Highly specialized air-sacs are characteristic of all birds.
To this category belong certain sacs and pouches.
Air-sacs, by which the breathing capacity is much increased.
In some cases special secreting tissues, resin ducts, oil glands, laticiferous tissue, crystal sacs, &c., may be developed among the ordinary secondary vascular elements.
The formation of the conducting tubes or secretory sacs which occur in all parts of the higher plants is due either to the elongation of single cells or to the fusion of cells together in rows by the absorption of the cell-walls separating them.
The ventral portion of the neck is formed by the strong crista inferior, on the median side of which is the deep fosses subtrochanterica by which air sacs enter the humerus.
Exchange of gas through the walls of the air-sacs, almost devoid of blood-vessels, can at best be much restricted.
Special sacs developed from the intersegmental septa lodge the developing ova and sperm.
It is indeed only among the Eudrilidae that the enclosure of the ovaries in septal sacs is at all general.
There are, however, in the Eudrilidae, as already mentioned, sacs envolving the ovaries which bore their own way to the exterior, and thus may be termed coelomoducts.
These sacs are dealt with later under the description of the spermathecae, which function they appear to perform.
They are essentially spherical, pear-shaped or oval sacs opening on to the exterior but closed at the coelomic end.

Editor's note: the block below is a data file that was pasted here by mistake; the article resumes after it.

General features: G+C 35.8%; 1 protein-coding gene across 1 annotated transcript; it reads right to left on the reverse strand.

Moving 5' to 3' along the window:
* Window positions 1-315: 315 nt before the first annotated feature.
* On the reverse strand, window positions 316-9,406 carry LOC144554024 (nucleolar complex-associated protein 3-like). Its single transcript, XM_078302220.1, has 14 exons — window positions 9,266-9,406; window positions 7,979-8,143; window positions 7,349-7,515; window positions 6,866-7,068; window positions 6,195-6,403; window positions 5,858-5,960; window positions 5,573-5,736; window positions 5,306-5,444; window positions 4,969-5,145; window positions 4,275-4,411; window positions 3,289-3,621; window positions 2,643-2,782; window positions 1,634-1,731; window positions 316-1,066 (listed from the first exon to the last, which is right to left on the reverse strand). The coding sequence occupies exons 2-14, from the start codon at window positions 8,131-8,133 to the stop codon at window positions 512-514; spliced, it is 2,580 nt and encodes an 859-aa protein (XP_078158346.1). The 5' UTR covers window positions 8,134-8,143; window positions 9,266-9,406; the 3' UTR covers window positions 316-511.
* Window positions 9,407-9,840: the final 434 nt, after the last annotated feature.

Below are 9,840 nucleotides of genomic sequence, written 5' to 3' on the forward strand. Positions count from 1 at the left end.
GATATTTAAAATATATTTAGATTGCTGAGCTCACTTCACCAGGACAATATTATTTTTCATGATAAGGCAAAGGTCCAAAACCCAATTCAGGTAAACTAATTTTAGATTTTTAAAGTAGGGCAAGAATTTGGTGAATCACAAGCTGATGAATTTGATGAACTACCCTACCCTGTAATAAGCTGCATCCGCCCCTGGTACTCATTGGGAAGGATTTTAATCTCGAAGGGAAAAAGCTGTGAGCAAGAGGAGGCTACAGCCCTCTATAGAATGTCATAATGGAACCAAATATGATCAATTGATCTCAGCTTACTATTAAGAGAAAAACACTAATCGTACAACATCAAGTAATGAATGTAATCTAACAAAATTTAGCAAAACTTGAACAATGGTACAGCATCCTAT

12 and 13 are shown the spermathecae of the genera Hyperiodrilus and Heliodrilus, which are simple sacs ending blindly as in other earthworms, but of which there is only one median opening in the thirteenth segment or in the eleventh.
Sperm sacs generally occupying a good many segments and with simple interior undivided by a network of trabeculae.
Egg sacs as large or nearly so as sperm sacs.
Sperm ducts and atria as in Limicolae; egg sacs large; body wall thick; vascular system and nephridia as in Terricolae.
Sperm sacs generally limited to one or two segments with interior subdivided by trabeculae.
The two long ovarian sacs communicate with each other by a transverse bridge before uniting to form the terminal canal.
The large sacs which have been termed vagina are suggestive of the large coelomic spermathecae in Eudrilids, a comparison which needs, however, embryological data, not at present forthcoming, for its justification.